By Matt Kirschner
In the fifteenth century, China flaunted the world’s largest navy. With their vast resources and extensive manpower, China was on track to become the first global superpower; nevertheless, at the start of the sixteenth century, the Ming dynasty unexpectedly destroyed their entire naval fleet. Why? Some historians argue their navy was too expensive to maintain, while others claim that Chinese emperors worried about the threat foreign merchants posed and decided to ban oceanic voyages. Regardless, China’s decision halted economic growth and ceded dominance over sea trade to the West. Although one might believe such a mistake is near impossible to recover from, China—five hundred years later—is once again vying for a spot at the forefront of international affairs.
Bill Clinton famously said in his 1997 inaugural address, “America stands alone as the world’s indispensable nation.” Since 2016, the U.S. has withdrawn from the Paris Climate Agreement, UNESCO, and the UN Human Rights Council. The U.S. has withdrawn troops from Syria, allowing President Bashar al-Assad to expand authoritarian rule and retake lost territory. The U.S. temporarily suspended military aid to Ukraine, letting Russian-backed separatists gain an advantage. The U.S. has withdrawn all diplomats from Venezuela, potentially exacerbating the country’s current political and economic crisis. What the U.S. may be failing to recognize is that with each step back from the world, China takes another step forward.
China is rapidly seeking to fill the void left by the U.S. While the U.S. cut funding to UN agencies like the UN Relief and Works Agency, the UN Population Fund, and UNAIDS, China has significantly increased funding to UN agencies across the board. China has become the second largest donor to the UN after the U.S. and will likely continue closing the gap. While Trump has repeatedly sought to cut the U.S. budget for diplomacy and foreign aid, China has quadrupled their foreign ministry budget over the past decade. What’s the result? China is increasingly setting the world’s political and economic agenda. Instead of checking China’s growing influence, the U.S. seems to actually encourage it. Donald Trump’s first action as President was to withdraw from the Trans-Pacific Treaty (now the Comprehensive and Progressive Agreement for Trans-Pacific Partnership), an agreement that would have allowed smaller Asian and Pacific countries to form a trade bloc against China’s growing economic influence. With the U.S.’s weakening presence across the globe, China is strategically positioned to obtain new global leadership, and the COVID-19 pandemic might be the spark that lights the fire.
In the midst of a pandemic, countries around the world look to global leadership more than ever. At the World Health Organization’s 2020 virtual summit, the U.S. criticized the organization for its support of China and withdrew all funding to WHO. On the other hand, President Xi Jiping opened the summit announcing an extra $2 billion in funding to support WHO’s pandemic response. While the U.S. is engaging in a political war, China is acting as the voice of reason by ensuring that any Chinese-developed vaccine be made accessible to developing countries. Meanwhile, Trump has opposed the idea of a COVID-19 vaccine being made into a global public good and has made no guarantees about the vaccine’s affordability. If this pandemic has accomplished anything, it’s delineating which countries will rise to the occasion in a crisis and which countries can’t be depended on.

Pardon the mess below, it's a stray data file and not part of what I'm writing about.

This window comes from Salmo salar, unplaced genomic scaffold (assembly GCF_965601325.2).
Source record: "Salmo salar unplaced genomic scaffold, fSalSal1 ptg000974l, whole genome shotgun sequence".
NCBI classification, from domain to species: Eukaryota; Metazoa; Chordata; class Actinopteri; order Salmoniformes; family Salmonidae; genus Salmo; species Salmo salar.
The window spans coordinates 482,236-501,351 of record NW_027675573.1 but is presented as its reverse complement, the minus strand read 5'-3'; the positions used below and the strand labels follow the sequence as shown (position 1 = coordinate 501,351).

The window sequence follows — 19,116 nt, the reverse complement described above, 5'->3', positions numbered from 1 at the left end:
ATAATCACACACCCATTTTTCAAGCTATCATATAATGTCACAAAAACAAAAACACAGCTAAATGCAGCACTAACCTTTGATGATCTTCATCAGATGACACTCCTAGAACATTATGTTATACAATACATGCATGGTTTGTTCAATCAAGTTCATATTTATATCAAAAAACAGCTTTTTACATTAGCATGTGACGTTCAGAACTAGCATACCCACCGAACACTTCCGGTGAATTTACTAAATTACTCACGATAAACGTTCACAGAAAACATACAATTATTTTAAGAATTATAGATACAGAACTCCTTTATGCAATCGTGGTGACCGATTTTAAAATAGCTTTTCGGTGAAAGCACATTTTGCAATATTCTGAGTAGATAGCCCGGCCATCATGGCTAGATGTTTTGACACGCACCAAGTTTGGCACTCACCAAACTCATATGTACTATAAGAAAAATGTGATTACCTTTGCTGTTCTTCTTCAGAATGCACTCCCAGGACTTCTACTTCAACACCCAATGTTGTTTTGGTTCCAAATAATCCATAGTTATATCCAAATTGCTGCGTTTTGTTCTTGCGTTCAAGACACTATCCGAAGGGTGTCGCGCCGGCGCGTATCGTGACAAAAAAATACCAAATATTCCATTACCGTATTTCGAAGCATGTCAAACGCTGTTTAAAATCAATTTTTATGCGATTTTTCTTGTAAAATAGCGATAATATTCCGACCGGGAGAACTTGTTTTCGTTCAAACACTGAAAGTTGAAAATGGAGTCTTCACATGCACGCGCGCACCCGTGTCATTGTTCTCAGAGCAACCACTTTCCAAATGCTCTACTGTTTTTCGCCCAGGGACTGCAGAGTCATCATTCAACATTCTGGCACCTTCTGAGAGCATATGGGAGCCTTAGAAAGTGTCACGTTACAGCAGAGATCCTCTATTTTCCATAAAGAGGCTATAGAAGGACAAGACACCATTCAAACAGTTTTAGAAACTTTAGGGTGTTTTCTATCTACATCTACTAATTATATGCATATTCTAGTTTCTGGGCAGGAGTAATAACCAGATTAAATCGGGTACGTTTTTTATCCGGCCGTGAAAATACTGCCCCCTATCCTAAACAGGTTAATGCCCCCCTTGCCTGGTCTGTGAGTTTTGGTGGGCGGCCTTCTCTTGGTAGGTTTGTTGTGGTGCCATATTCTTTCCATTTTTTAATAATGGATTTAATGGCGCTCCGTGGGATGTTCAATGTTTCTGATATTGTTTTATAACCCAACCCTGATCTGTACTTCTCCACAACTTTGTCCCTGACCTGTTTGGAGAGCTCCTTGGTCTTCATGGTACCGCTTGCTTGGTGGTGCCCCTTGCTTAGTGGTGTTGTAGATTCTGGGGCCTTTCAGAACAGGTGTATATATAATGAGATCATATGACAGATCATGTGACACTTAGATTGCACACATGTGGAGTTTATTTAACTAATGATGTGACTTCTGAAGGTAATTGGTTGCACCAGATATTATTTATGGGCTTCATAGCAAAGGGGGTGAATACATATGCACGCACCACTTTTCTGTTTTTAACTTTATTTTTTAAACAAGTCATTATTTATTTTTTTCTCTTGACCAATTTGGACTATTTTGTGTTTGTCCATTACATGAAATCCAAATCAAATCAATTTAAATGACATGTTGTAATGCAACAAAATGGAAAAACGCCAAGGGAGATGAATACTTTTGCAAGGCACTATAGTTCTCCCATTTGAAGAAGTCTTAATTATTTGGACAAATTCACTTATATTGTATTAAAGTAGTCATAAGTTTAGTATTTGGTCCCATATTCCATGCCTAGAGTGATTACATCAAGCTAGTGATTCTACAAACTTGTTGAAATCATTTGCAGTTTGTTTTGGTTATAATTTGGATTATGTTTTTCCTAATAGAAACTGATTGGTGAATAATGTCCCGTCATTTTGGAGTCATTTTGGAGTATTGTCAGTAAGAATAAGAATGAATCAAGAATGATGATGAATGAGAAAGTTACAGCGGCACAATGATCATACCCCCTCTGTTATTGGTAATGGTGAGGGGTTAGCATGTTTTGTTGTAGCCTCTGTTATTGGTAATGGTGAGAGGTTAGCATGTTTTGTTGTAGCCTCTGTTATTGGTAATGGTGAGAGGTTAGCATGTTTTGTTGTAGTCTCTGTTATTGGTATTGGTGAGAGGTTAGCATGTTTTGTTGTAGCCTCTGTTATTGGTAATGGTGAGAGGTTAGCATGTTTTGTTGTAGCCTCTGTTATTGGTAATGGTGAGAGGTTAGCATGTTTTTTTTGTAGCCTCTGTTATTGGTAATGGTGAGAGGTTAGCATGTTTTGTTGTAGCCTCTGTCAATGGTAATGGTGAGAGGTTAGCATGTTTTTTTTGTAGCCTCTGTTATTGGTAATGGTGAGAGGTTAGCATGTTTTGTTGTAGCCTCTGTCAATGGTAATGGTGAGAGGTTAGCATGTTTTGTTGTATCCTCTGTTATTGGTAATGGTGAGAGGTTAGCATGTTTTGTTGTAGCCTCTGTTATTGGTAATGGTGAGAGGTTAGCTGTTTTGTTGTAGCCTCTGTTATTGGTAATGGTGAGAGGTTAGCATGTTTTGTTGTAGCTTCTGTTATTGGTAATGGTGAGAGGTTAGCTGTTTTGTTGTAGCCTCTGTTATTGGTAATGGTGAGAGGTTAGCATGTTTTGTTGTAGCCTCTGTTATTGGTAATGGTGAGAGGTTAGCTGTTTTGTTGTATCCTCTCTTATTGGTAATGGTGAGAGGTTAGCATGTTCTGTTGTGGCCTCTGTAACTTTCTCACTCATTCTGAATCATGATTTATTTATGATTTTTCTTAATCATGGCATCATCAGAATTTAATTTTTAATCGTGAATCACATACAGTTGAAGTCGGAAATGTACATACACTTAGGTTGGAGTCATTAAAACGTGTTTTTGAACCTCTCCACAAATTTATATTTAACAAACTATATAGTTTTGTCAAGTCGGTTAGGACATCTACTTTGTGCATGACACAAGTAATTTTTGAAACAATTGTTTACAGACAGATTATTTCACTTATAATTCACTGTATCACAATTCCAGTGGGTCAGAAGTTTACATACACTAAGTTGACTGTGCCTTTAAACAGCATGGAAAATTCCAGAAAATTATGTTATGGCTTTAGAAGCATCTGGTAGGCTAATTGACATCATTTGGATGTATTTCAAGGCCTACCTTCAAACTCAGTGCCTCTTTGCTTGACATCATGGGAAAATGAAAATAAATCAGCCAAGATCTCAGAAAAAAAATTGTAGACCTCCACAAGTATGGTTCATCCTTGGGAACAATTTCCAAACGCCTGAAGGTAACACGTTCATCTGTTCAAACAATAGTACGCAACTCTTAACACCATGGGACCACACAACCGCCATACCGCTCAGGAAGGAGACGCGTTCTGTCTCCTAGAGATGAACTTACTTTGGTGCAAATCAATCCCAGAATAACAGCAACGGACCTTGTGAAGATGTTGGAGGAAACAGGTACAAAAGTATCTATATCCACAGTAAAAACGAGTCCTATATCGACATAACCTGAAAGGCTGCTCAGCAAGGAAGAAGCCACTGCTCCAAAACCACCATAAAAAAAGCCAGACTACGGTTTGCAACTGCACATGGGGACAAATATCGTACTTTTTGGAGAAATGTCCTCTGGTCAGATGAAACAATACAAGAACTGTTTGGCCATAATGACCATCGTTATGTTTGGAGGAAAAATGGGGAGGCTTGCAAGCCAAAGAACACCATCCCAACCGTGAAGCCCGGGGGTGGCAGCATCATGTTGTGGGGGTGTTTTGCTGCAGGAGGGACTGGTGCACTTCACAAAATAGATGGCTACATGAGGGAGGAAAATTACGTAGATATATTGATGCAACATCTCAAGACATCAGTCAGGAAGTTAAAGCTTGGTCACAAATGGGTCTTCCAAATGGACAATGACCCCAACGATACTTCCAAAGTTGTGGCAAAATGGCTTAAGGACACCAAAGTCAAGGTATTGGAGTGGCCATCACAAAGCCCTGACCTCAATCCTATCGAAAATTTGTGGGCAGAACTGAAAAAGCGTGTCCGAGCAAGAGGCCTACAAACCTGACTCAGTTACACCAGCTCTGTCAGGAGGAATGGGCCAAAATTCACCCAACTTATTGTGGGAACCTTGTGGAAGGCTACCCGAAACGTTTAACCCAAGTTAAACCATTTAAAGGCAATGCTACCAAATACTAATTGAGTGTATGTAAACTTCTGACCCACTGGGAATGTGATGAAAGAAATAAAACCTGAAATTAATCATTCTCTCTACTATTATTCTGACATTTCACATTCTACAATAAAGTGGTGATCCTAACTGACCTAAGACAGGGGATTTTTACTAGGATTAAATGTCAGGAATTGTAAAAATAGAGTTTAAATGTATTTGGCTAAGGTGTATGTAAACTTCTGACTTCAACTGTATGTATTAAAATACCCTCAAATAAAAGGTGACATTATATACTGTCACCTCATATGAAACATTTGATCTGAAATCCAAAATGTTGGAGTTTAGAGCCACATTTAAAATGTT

Even before the COVID-19 outbreak, China had been planting seeds to surpass the U.S. in terms of economic influence. In 2013, President Xi launched China’s ambitious Belt and Road Initiative—a vast infrastructure investment initiative stretching from Asia to Europe to Africa. Some refer to the project as the New Silk Road, as it has resulted in the construction of a network of railways, highways, and energy pipelines. China’s Belt and Road Initiative is unparalleled by any country, and they have spent an estimated $200 billion on the project thus far. At the same time, U.S. direct investment abroad decreased $62.3 billion from 2017 to 2018. Is anyone still surprised by China’s growing economic and political influence?
What are the repercussions of China’s growing leadership in the world? So far, their leadership has shown promising signs. President Xi defended the Paris Climate Agreement when Trump decided to leave it. Through the Belt and Road Initiative, President Xi has also invested heavily in the developing world—where infrastructure is desperately needed; however, some are concerned about China’s intentions. Critics point out that China’s investments resemble a form of imperialism, leading developing countries into debt traps. According to a speech that former National Security Advisor John Bolton gave at the conservative think tank the Heritage Foundation, “China uses bribes, opaque agreements and the strategic use of debt to hold states in Africa captive to Beijing’s wishes and demands.”
Whether or not China’s Belt and Road Initiative is simply a strategy to spread their political power and influence is unclear. China’s autocratic regime, lack of transparency and almost complete absence of free press raise questions about their true intentions. But with the U.S. forfeiting this game of international diplomacy, very little stands in China’s path to achieving global leadership.
Matt Kirschner is a rising sophomore in Ezra Stiles College. He can be contacted at email@example.com.